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Following the nine country chapters, the book concludes with a comparative overview and implications for international policy. Each of the three countries have a different starting point, set of democratization forces, and outlook.

South Africa is promising. Many Tajik NGOs are weak, but there is evidence that they do well when they concentrate on Tajikistan's strongest local democratic traditions and institutions. Although Argentina is lacking words for accountability, much less legal accountability, democratization NGOs help strengthen government institutions at both the local and national levels.

The fate of democratization ultimately depends on the state, on civil society, and on the relationship between them. The many names and examples in the book will not be remembered by heart, the main findings, conclusions and recommendations are far more important.

The book provides insight in the inner workings and practical consequences of the active role NGOs play in further democratization of countries. Apr 01, Prapti Panda rated it really liked it. I must confess that even though I've been researching on these particular countries for a long time, I never knew the influence that some of these Non-Governmental Organizations could exert on the Government and politics in general. The footnotes and definitions included in the book by the author go a long way towards making you understand political processes.

I also liked the fact that the author didn't simply jump into present situations and the NGOs. She recounted the history, formation and the civil societies in each of the countries discussed. That went a lot of way towards making me understand the reasons behind the existence of present-day problems.

Another thing that is very appreciable is that the book has the latest statistics and poll results, which the author uses to support her arguments. Overall, this came in very handy to me as a political reference book that doesn't directly concern politics.

I recommend this to everyone, even if you are just looking for a book to enrich your general knowledge. Brian O'Day marked it as to-read Mar 26, Julie marked it as to-read Dec 02, Sangeeta Kamat is currently reading it Feb 02, There are no discussion topics on this book yet. About Julie Fisher.

Importing Democracy: The Role of NGO's in South Africa, Tajikistan, & Argentina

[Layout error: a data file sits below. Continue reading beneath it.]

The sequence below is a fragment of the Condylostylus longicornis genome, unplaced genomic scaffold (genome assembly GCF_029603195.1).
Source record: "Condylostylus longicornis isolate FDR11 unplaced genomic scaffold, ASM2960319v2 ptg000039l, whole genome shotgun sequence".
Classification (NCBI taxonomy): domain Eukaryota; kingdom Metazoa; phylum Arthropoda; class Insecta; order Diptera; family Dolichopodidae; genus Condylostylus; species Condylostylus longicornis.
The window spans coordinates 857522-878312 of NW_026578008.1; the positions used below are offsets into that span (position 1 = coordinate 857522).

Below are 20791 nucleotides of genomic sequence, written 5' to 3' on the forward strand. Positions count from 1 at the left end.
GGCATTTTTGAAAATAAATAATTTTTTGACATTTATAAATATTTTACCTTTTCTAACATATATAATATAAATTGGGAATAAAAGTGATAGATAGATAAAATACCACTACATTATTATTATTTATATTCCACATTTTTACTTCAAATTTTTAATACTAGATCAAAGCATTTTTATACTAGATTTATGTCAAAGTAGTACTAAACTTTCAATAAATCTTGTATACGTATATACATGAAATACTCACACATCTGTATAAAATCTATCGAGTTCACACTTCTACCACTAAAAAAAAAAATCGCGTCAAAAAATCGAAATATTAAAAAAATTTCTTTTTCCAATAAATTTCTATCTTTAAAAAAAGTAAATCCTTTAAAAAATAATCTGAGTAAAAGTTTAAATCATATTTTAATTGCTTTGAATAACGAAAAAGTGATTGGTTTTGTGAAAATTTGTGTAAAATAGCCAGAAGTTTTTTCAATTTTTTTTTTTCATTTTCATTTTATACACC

Julie Fisher. Because there is so much evil in the world, I am intellectually curious about why people do good. I am passionate about democracy, linked as it is to improved economic performance, increased equality, political stability, good governance and the avoidance of war. My first book, The Road from Rio: Sustainable Development and the Nongovenrmental Movement in the Third World, was a pioneering overview of the worldwide growth of civil society which began in the s. In South Africa, the Good Governance Learning Network shares participatory tools to make local governments more responsive.

Importing Revolution (Chapter 8) - Democracy and Authoritarianism in the Postcommunist World

In Tajikistan, Jahan teaches local police about human rights. In Argentina, seven democratization NGOs sponsor public deliberations in local communities and have organized a nationwide citizens network to combat municipal government corruption. The book is organized around three chapters for each country, South Africa, Tajikistan, and Argentina. The first chapter of each country s section begins with the historical, political, and economic context and continues with a discussion of the general contours of civil society.

The second chapter in each section deals with the role of democratization NGOs in promoting both loyal opposition and law-based civil liberties. The third chapter focuses on their role in promoting political culture and political participation. Fisher, a former Kettering Foundation program officer, writes that the idea that democracy can be exported has lost credibility in recent years. The fall Ukrainian presidential election led to one of the seminal moments in that country's history.

Initially, the campaign and election results resembled other tainted and fraudulent votes in semiauthoritarian regimes around the world. The incumbent president, Leonid Kuchma, and his chosen successor, Prime Minister Victor Yanukovych, deployed all available state resources, national media, and private funding from both Ukrainians and Russians to defeat the opposition candidate, Victor Yushchenko.

When this effort to win the vote failed, Kuchma's government tried to steal the election, allegedly adding more than 1 million extra votes to Yanukovych's tally in the second round of voting held on November 21, In response to this perceived fraud, Yushchenko called upon his supporters to come to the Maidan, the Independence Square in Kyiv, and protest the stolen election. First thousands, then tens of thousands, then hundreds of thousands answered his call. They remained on the square, with some living in a tent city on Khreshchatyk, Kyiv's main thoroughfare, until the Supreme Court annulled the official results of the second round on December 3, and set a date for the rerunning of the second round for December 26, In this vote, Yushchenko won fifty-two percent of the vote, compared to forty-four percent for Yanukovych.